Speech Dasher is a novel interface for the input of text using a combination of speech and navigation via a pointing device (such as a mouse). A speech recognizer provides the initial guess of the user's desired text while a navigation-based interface allows the user to confirm and correct the recognizer's output.
It is hoped that Speech Dasher will provide a text input interface which is:
Entering text using Speech Dasher begins with the user speaking their desired sentence to a continuous speech recognition engine (currently Microsoft's Speech Recognizer v5.1 or Dragon Naturally Speaking 7, 8 or 9). A word lattice is generated from the recognizer's results and then expanded to cover likely recognition errors. The expanded lattice is used to estimate the probability of what letter the user might enter next based on both the recognition results and what has already been entered. The interface also seamlessly integrates a default language model, allowing the user to efficiently enter words missed completely by the recognizer. These probability estimates are then used in the continuous navigation-based interface Dasher to allow the user to confirm and correct their dictated sentence.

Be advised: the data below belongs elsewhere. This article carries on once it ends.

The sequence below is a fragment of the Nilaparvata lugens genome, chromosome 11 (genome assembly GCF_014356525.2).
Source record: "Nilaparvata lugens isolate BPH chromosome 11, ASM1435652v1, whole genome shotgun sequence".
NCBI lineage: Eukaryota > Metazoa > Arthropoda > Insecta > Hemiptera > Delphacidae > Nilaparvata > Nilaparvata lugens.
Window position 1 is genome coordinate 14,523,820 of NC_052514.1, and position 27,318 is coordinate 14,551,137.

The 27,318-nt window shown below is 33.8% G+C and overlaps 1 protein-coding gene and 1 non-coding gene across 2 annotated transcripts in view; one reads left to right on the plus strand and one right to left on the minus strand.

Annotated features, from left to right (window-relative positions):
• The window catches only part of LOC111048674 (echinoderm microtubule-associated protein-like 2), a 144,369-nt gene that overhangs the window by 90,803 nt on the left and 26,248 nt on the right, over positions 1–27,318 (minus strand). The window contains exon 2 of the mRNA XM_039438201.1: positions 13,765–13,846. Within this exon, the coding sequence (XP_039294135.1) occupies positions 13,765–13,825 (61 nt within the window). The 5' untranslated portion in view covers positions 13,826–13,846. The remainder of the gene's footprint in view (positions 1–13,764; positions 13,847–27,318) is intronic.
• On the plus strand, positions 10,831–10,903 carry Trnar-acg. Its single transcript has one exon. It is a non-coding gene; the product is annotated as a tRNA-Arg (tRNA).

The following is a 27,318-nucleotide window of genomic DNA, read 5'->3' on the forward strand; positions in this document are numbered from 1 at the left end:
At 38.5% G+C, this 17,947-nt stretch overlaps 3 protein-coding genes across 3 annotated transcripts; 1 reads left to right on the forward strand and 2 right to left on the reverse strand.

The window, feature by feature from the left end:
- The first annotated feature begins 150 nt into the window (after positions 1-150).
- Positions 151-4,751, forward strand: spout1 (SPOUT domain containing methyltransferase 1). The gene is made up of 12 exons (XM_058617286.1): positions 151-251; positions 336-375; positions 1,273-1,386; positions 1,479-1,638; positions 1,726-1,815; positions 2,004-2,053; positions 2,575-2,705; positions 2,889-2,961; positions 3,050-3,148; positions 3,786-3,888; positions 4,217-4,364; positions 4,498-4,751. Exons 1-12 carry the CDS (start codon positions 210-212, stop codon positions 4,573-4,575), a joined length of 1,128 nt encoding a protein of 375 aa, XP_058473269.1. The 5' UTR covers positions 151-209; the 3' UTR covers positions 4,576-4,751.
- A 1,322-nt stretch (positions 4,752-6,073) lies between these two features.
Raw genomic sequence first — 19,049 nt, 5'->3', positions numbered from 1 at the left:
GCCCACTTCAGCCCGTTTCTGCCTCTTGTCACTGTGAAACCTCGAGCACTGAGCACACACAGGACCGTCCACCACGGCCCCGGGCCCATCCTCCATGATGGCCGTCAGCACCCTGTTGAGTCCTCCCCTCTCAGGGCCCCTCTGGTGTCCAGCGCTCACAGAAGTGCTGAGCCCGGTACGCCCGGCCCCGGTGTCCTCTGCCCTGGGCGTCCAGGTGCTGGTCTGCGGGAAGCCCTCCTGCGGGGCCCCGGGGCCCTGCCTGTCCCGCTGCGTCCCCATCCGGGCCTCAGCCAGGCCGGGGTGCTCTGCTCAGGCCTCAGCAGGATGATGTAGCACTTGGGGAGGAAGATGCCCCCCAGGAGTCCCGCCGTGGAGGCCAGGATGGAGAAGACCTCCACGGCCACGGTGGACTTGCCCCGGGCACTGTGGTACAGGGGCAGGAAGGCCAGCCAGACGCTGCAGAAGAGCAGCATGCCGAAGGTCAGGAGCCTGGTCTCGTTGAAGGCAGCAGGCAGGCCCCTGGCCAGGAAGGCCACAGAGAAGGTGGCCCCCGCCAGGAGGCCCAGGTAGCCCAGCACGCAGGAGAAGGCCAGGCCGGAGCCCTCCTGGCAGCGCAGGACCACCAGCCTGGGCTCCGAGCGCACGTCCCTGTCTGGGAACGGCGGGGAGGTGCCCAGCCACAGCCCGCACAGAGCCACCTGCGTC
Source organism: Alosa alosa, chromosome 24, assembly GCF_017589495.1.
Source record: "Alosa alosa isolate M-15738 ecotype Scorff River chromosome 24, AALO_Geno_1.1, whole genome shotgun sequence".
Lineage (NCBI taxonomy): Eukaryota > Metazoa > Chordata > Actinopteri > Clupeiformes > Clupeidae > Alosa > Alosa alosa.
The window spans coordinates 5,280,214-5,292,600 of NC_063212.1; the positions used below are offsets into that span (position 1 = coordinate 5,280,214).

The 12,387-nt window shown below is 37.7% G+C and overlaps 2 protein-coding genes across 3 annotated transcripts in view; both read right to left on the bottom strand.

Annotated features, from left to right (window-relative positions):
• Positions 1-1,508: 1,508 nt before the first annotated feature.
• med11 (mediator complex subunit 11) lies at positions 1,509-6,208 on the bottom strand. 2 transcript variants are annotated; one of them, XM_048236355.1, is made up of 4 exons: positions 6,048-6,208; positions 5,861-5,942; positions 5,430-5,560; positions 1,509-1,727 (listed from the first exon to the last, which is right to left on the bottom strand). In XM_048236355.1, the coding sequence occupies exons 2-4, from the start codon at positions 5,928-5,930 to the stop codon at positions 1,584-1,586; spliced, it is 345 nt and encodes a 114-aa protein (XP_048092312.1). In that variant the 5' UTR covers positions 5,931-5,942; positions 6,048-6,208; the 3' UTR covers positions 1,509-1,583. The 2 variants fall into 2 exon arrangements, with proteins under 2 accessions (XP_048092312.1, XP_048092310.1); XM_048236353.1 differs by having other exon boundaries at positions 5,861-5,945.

An early research prototype is available for download below. So try it out and send me your feedback. I'm especially interested in how it could be improved for people with disabilities.
Currently I'm working on a new version that uses the recognition lattice obtained from the PocketSphinx recognizer. The first set of videos below show the latest version in action.
Speech Dasher: Fast Writing using Speech and Gaze
CHI '10: Proceedings of the ACM Conference on Human Factors in Computing Systems, 2010.
Efficient Computer Interfaces Using Continuous Gestures, Language Models, and Speech
M.Phil thesis, University of Cambridge, 2004.
YouTube video showing mouse and eye tracker control